I used to long for a vacation from myself. The idea meant different things at different times, but most often it was a reaction to feeling feeling exhausted by an ongoing inner monologue, a constant analysis of myself and my situations, and seeming inability to feel my feelings in the moment. The solution, I thought, was to turn off my mind, disconnect the internal censor, and cease the endless feeling of “shoulds” that caused ongoing stress. This shaped my early sense of what it meant to be liberated.
It took time to recognize this as anxiety. I knew I worried a lot, and ruminated over things for hours at a time, unable to let go. When I feared someone was upset with me, I would not ask directly but analyze the situation to death and ask others what they thought and try to come up with a plan to make it so the person couldn’t be upset with me. You know, if it turned out they were.
Most distressing was my inability to simply enjoy things. I would sit at concerts, or with friends, or go to parties and get frustrated that my anxious commentary wouldn’t let me be immersed in the moments. My attempts to relax seemed to pull me only more deeply into the cycles, adding judgment and arguing to the anxious thought loops. The mind could not escape its own maze. When I became more attuned to my body, I thought dancing, drinking, or sex were paths to that silence. But when I did manage to disconnect, the result was automatic behavior that was equally without pleasure. Eating half the pizza without noticing or savoring. Drinking to excess and then being too drunk to enjoy much of anything, only to spend the next day analyzing everything I said and did to make sure I hadn’t any regrets.
Since beginning regular meditation and devoting myself to my spiritual practice, I’ve found myself plunged more deeply into anxiety. Early in my sitting practice, I had a morning in which I was startled to realize I could actually feel the tension in my leg muscles. The revelation was not only that I could have that degree of bodily awareness, but in doing so, I could allow the muscles to relax. So it was with other aspects of anxiety: I became more connected, more conscientious of cyclical thought loops that had no resolution, stressing about things beyond control, avoiding others because of my fears of their opinion of me. As with the muscular contraction, awareness brought with it the potential to ease and relax these constrictions. It has and continues to take practice, and there times when I have to make peace with the understanding that some part of me will continue to ruminate in spite of my efforts. I embraced self-observation and relaxation practices as means to understand and alleviate my anxiety. I’ve also engaged in psychotherapy and pharmacotherapy at various points.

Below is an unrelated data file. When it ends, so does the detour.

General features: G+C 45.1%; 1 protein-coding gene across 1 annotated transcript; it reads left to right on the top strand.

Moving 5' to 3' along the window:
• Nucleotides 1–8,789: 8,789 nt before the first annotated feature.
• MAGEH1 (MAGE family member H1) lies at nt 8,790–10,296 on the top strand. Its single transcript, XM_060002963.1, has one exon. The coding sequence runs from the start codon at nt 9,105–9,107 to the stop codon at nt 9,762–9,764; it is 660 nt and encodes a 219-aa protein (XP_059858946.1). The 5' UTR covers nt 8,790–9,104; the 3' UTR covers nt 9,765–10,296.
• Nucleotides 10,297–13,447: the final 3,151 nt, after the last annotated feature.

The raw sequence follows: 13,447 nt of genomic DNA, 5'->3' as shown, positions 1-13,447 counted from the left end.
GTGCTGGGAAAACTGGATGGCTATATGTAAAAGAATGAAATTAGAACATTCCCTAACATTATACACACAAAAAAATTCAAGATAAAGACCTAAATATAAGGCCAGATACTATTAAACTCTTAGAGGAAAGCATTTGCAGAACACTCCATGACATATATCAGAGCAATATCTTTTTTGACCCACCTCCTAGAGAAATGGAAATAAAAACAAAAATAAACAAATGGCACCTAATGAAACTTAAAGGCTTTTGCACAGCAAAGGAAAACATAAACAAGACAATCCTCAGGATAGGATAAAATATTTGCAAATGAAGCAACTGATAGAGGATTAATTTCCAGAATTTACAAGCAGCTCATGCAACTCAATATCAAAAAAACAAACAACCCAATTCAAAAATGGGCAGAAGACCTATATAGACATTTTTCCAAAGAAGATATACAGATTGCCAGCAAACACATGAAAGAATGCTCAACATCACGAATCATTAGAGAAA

In the past month, I’ve returned to that early longing to disconnect and now see it as a craving for the silence within, and had the sense that it could be within reach after these years of work. Though not a permanent silence. In fact, I’m no longer wholly sure what I imagine it to be like, to experience such stillness. Turning off my mind is not an ideal solution; it does not lead to greater consciousness, peace, or integrity. Neither does being wholly consumed in my mind. In the Haindl tarot deck, the Wheel of Fortune card shows the wheel spinning all manner of drama around a wounded center, while beneath, in starry bliss, the human face gazes. This is not detachment out of fear, but true nonattachment that comes through being in the world and yet able to observe with equanimity, acceptance.
I’ve increased my meditation practice for a time to help cultivate that inner silence, and still find there are times when I’ve spent twenty minutes thinking of television shows, perceived slights, gossip, or other distractions and forgetting to notice the feeling of air moving in and out of my nose, and sinking into that stillness within. This past weekend, however, I was out socially and kept noticing my anxiety come up about being in social situations, or wanting to worry about school situations I cannot control, and found that I could breathe into the stillness within me and allow those things to be as they are. Not silencing those thoughts and feelings, but meeting them with silence, a silence somehow whole and organic that allows a deeper coherence to emerge, a voice within that was ready to be heard and to speak.
I went out dancing last night and noticed again how my mind felt like a degree of separation from the joy of experience. It occurred to me that this space between my mind and my experience may not be a curse. This could be an opening wherein consciousness can hold space. Meeting my mind and experience with silence and acceptance gave birth to ecstatic dancing and joy.